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The Probiotic Lunchbox: Bacteria Makes Your Belly Happy

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At MDHQ in Cambridge, MA we love to talk about food. It’s no secret, if you’ve read some of our blog posts on snacking at trade shows and the potential probiotic benefits of wine and beer. We want good food to be good for you.

Fall is here, and with it comes packed school lunches and yearnings for warm, home cooked meals at the office. Make your lunchbox biome-friendly!

Bacteria Rich Noms

There are plenty of fermented, bacteria-packed nibbles that work great in a lunch spread. Many foods help support a diverse gut microbiome while still keeping you full and happy!

  • Miso soup: miso is a Japanese fermented soybean spread that is tasty and rich. Dissolve a spoonful in hot water, and add in some tofu, scallions, seaweed, and any vegetables or noodles you’re in the mood for. Keeping a tub of miso in the work fridge is a great option - a little miso goes a long way, and emergency soup is great for the approaching cooler days. If you’re looking for something a little more portable, most Asian food stores carry ready-bundled packets of miso and freeze-dried toppings. (Not into soup? Check out these 7 different uses for miso paste!)


  • Cheese: always a delicious option. Unpasteurized and raw cheeses still contain the bacteria used to ferment them. Check the labels and shop for snackable varieties like gouda, feta, and emmental - but not if you’re pregnant! Slice up an apple to pair it with for a perfect afternoon snack. Or double your probiotic power and have it on sourdough bread.


  • Tempeh: tempeh is fantastically versatile and packs a lot of protein, so much so that many vegetarians use this fermented soybean product as a meat replacement. It has a firm texture and a nutty taste. It can be prepared as a snack, in a sandwich, in soup, as a main, crisp it up as a topping for salads, you name it! And while it’s very different from tofu in texture, it’s similar to tofu in that it easily absorbs other flavors.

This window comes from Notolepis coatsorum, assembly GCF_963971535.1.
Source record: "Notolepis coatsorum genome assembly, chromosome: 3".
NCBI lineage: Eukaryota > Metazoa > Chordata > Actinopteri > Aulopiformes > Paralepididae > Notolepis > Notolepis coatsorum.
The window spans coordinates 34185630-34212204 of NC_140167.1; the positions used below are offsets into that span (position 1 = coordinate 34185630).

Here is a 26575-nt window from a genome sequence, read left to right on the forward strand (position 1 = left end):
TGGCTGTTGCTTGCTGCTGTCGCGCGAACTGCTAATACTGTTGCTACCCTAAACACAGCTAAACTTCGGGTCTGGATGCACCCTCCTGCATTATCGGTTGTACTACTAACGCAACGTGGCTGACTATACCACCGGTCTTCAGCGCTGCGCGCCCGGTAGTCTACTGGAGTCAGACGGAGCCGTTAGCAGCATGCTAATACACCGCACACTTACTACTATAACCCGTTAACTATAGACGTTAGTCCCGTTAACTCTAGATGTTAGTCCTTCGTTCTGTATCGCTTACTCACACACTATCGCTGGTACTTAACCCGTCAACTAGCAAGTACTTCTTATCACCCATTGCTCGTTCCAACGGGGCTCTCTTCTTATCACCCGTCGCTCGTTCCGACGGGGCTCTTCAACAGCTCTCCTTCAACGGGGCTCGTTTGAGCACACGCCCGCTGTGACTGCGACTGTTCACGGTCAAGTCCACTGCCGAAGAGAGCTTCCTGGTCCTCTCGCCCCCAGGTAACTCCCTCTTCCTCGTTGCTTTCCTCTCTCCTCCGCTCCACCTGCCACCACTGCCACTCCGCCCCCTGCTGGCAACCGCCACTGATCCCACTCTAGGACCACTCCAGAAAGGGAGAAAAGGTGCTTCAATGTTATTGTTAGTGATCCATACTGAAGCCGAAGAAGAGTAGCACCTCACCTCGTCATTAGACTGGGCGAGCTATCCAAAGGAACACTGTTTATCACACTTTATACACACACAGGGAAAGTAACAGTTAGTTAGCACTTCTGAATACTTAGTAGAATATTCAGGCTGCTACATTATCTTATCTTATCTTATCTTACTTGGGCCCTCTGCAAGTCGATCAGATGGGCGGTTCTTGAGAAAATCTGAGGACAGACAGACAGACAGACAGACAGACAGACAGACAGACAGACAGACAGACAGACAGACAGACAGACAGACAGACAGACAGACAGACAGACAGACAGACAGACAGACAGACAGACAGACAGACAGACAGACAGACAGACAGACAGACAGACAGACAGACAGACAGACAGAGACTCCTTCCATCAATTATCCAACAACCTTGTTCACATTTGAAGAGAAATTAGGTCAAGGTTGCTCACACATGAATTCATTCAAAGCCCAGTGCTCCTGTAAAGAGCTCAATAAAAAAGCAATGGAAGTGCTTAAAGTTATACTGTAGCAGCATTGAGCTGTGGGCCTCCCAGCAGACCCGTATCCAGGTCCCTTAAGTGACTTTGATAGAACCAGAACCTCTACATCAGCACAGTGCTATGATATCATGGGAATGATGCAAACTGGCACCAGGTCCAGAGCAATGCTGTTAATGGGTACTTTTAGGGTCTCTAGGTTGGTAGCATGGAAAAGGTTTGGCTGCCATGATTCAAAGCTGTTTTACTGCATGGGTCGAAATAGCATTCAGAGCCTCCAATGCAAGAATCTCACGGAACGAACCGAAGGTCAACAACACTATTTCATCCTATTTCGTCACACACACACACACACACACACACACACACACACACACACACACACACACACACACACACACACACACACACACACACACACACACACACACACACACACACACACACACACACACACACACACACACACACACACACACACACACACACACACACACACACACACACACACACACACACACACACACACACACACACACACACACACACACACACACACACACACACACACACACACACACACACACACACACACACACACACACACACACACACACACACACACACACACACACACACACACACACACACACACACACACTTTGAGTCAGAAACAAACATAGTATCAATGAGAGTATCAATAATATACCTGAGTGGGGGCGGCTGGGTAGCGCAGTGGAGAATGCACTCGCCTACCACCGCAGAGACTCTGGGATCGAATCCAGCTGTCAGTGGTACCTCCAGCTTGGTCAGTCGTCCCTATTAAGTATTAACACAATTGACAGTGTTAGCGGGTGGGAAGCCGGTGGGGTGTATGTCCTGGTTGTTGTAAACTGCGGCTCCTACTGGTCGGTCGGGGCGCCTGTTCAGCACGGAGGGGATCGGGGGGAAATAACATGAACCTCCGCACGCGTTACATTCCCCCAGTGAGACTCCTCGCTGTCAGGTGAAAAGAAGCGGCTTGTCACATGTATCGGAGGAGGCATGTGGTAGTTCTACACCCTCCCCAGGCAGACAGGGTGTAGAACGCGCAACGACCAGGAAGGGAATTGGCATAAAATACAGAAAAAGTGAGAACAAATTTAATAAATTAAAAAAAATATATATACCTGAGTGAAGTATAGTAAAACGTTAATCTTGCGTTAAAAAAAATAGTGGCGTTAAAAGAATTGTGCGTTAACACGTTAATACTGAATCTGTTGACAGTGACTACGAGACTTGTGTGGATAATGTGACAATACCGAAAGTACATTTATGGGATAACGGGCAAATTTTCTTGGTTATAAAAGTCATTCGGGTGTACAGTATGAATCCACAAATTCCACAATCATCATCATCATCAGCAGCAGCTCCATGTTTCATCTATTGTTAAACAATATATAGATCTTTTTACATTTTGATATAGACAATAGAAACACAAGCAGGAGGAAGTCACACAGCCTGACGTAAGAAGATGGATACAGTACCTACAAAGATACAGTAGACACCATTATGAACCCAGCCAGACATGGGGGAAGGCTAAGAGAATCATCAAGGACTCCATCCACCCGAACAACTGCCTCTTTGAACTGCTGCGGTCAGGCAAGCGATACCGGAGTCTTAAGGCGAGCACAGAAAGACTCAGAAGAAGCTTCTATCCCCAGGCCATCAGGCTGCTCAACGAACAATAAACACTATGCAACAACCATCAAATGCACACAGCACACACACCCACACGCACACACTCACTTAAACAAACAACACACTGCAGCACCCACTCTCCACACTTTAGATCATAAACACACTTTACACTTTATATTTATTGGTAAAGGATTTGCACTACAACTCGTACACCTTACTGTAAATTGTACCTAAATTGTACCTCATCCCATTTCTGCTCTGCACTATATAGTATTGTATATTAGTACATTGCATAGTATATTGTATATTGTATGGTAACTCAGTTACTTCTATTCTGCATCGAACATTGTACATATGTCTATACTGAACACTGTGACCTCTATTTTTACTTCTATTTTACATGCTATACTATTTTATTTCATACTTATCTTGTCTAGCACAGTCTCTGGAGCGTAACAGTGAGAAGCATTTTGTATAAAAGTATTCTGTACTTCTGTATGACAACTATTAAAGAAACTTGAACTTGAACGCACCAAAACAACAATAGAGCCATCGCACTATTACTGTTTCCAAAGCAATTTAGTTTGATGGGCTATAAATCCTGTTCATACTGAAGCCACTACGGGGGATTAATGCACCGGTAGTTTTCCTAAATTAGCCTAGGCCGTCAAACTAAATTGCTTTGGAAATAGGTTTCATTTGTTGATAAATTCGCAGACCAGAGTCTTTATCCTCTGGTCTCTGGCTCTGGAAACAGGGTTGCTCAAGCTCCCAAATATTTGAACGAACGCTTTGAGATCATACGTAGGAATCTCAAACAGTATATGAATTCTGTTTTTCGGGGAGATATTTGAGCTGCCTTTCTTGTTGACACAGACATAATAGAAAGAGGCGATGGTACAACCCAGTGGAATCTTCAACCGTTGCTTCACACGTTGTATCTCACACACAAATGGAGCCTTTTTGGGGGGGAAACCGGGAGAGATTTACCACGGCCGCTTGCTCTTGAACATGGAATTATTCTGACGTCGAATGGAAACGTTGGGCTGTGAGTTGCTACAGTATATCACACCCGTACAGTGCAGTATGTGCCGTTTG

• Yogurt: most people are familiar with the concept that yogurt is rich in probiotics. Look for live-cultured yogurt that is low in sugar. Yogurt doesn’t have to be just for breakfast or a snack - use plain Greek style yogurt to dress a baked potato or instead of mayo in a sandwich. (Insider tip from the Greeks in the office - spread plain Greek yogurt on a piece of crusty bread and drizzle it with honey. YUM.)


  • Lacto-fermented vegetables: If you like pickles, you’ll love these. These fermented veggies have that wonderfully salty, briny taste with all the benefits of good bacteria. They’re easy to make - no pickling experience required, and make a great snack or addition to a meal. And it’s easy to get creative - try it with a mix of vegetables, or just carrots, green beans, cauliflower, even garlic is great!


Bacteria Friendly Noms

Probiotics aren’t the only way to develop a robust gut microbiome. Prebiotics are foods that don’t contain any good bacteria, but do keep the bacteria already in your gut healthy and happy. Adding prebiotic foods into your diet is a great way to boost your microbiome.

  • Alliums: onions, leeks, garlic, scallions, and chives are all great for your gut. They have the highest impact raw, but if you have an important meeting after lunch, or are lunching with new friends in the cafeteria, maybe try these cooked :P


  • Bananas: rich in fiber, bananas help feed the gut bacteria. They also pack a punch of potassium and are a great post workout snack!


  • Whole-grain and sprouted breads: the high fiber content in these breads makes for a happy internal microbiome. Swap these nuttier-tasting breads for white bread and make sandwiches a feel-good meal!


Bon Apetit!


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